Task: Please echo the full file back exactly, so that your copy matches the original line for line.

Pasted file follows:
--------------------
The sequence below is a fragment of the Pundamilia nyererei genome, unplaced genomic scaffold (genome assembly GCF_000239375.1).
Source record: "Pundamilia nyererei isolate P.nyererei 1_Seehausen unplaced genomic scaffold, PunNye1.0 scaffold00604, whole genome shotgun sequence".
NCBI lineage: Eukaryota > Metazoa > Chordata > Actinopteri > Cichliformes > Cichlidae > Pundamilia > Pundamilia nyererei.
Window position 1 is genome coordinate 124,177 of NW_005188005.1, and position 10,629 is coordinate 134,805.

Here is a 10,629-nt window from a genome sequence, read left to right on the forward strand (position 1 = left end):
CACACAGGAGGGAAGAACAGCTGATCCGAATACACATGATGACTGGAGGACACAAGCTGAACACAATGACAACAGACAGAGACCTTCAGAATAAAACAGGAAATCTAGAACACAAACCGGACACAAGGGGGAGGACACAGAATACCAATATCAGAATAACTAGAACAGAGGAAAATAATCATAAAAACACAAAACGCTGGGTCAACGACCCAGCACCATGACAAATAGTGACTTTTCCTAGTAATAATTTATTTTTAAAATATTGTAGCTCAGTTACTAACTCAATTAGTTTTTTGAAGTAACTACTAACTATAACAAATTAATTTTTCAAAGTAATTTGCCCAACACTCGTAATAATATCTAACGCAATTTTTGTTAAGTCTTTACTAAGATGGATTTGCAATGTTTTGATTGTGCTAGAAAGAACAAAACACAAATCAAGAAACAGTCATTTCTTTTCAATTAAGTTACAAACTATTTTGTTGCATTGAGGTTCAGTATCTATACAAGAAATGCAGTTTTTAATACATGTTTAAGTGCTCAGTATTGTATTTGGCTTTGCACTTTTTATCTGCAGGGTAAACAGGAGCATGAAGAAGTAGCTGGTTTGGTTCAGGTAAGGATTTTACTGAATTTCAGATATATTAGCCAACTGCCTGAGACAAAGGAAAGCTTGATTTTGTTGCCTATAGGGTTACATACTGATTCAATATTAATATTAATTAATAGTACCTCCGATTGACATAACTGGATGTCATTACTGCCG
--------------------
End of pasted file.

The sequence below is a fragment of the Pundamilia nyererei genome, unplaced genomic scaffold (genome assembly GCF_000239375.1).
Source record: "Pundamilia nyererei isolate P.nyererei 1_Seehausen unplaced genomic scaffold, PunNye1.0 scaffold00604, whole genome shotgun sequence".
NCBI lineage: Eukaryota > Metazoa > Chordata > Actinopteri > Cichliformes > Cichlidae > Pundamilia > Pundamilia nyererei.
Window position 1 is genome coordinate 124,177 of NW_005188005.1, and position 10,629 is coordinate 134,805.

Here is a 10,629-nt window from a genome sequence, read left to right on the forward strand (position 1 = left end):
CACACAGGAGGGAAGAACAGCTGATCCGAATACACATGATGACTGGAGGACACAAGCTGAACACAATGACAACAGACAGAGACCTTCAGAATAAAACAGGAAATCTAGAACACAAACCGGACACAAGGGGGAGGACACAGAATACCAATATCAGAATAACTAGAACAGAGGAAAATAATCATAAAAACACAAAACGCTGGGTCAACGACCCAGCACCATGACAAATAGTGACTTTTCCTAGTAATAATTTATTTTTAAAATATTGTAGCTCAGTTACTAACTCAATTAGTTTTTTGAAGTAACTACTAACTATAACAAATTAATTTTTCAAAGTAATTTGCCCAACACTCGTAATAATATCTAACGCAATTTTTGTTAAGTCTTTACTAAGATGGATTTGCAATGTTTTGATTGTGCTAGAAAGAACAAAACACAAATCAAGAAACAGTCATTTCTTTTCAATTAAGTTACAAACTATTTTGTTGCATTGAGGTTCAGTATCTATACAAGAAATGCAGTTTTTAATACATGTTTAAGTGCTCAGTATTGTATTTGGCTTTGCACTTTTTATCTGCAGGGTAAACAGGAGCATGAAGAAGTAGCTGGTTTGGTTCAGGTAAGGATTTTACTGAATTTCAGATATATTAGCCAACTGCCTGAGACAAAGGAAAGCTTGATTTTGTTGCCTATAGGGTTACATACTGATTCAATATTAATATTAATTAATAGTACCTCCGATTGACATAACTGGATGTCATTACTGCCG